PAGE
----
Some Lessons Suck

Cayt Mirra

In my VCAL class we watched the beginning of the film Pay it Forward and it got me thinking about the ‘inspirational teacher’ trope. I joked to a colleague as it was playing that it would be great if uplifting music would play when I was talking to my class. Maybe then they would be suitably inspired.

I was once unfortunate enough to attend a professional learning session where we were shown a clip from some film where Chandler from Friends is a teacher who takes a class of disengaged kids and gets them all into college because he believes in them – you know the kind of film I mean. It was supposed to be inspiring. It wasn’t. I remember in one of my lectures at uni our teacher showed us a clip from Dead Poet’s Society. I think it was the ‘Oh Captain’ one where they rip the pages out of the books. Everyone was talking about how he was a great teacher because he inspires the kids. And then the teacher basically says ‘That’s a load of crap. Beware this type of movie.’ She elaborated. The kids’ parents would have paid for those text books. He then goes on to talk about following their own passions but essentially just gets them to follow his passion, and a kid kills himself (spoiler).

We are bombarded with visions of these magical teachers, and it sends the real teachers a terrible message. Firstly, the idea that teaching is a ‘calling’ is dangerous. It makes us put up with crappy conditions – it’s not about the money, you guys – and it makes us put pressure on ourselves to make teaching our entire lives. There is this belief that teaching isn’t just a job, and that we aren’t doing it right if we don’t take work home every night to ensure that every lesson is a perfect bubble of learning. This vision of the teacher who changes the world puts pressure on teachers to feel as if they are never doing enough, and to think that if we do everything right, we will have a class like the ones in the movies where every kid’s life is changed.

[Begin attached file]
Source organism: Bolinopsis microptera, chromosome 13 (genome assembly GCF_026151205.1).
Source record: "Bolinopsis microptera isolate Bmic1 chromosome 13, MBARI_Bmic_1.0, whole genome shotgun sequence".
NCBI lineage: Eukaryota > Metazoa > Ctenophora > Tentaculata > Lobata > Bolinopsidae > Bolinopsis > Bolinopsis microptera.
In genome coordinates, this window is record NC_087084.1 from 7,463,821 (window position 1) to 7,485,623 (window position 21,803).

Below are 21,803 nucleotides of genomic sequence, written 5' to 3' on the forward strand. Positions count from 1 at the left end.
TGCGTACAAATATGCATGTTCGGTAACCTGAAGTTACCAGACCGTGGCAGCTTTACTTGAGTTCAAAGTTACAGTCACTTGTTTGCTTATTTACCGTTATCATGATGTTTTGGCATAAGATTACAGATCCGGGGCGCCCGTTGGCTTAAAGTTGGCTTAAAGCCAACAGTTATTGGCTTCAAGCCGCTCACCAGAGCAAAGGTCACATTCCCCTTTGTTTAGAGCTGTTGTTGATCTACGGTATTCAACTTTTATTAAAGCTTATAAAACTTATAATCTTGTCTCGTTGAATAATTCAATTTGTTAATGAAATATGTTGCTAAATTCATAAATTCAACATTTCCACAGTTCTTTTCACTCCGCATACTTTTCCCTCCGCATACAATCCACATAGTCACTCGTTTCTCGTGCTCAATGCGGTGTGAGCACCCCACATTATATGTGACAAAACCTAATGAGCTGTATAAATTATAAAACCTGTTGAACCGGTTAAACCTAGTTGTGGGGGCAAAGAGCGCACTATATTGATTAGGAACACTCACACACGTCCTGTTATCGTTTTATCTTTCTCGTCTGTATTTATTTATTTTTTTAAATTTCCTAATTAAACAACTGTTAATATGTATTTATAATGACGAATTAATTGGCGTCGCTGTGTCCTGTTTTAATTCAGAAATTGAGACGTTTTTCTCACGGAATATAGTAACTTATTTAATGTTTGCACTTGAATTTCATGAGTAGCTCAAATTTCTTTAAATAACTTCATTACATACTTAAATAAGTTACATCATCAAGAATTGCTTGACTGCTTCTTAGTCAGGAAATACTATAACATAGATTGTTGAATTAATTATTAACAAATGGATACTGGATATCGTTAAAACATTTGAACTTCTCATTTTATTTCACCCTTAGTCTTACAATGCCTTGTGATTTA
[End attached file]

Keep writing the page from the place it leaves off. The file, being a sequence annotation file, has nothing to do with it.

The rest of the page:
Because the reality is that, while you can have a significant impact on your students, you are not going to change every single one of them. You’re not going to turn everything around and put every student on the path to success. You can only do so much. You can teach, but they must learn.

We all start out teaching a little starry-eyed, and there’s something wonderful about that. But only so far as it motivates us to keep trying even when the lesson goes wrong or the students are bored or the test results weren’t as good as you had hoped. It becomes a problem when we encourage teachers to aim so high that we feel bad about good teaching practice because it does not meet some ridiculous Hollywood image.

As teachers, it is important to remember that we are also humans with full lives outside of the school. Students often find this strange, asking with fascination what we do when we aren’t at school. A teacher I used to work with often joked to them that we just plugged ourselves in in the staffroom overnight.

Ultimately, some lessons are really good and the students learn new skills. Every now and then there is a lesson that is in some way wonderful – maybe a student gains some confidence or a topic finally makes sense – and then there are classes that are just okay, and some that suck. And that’s fine.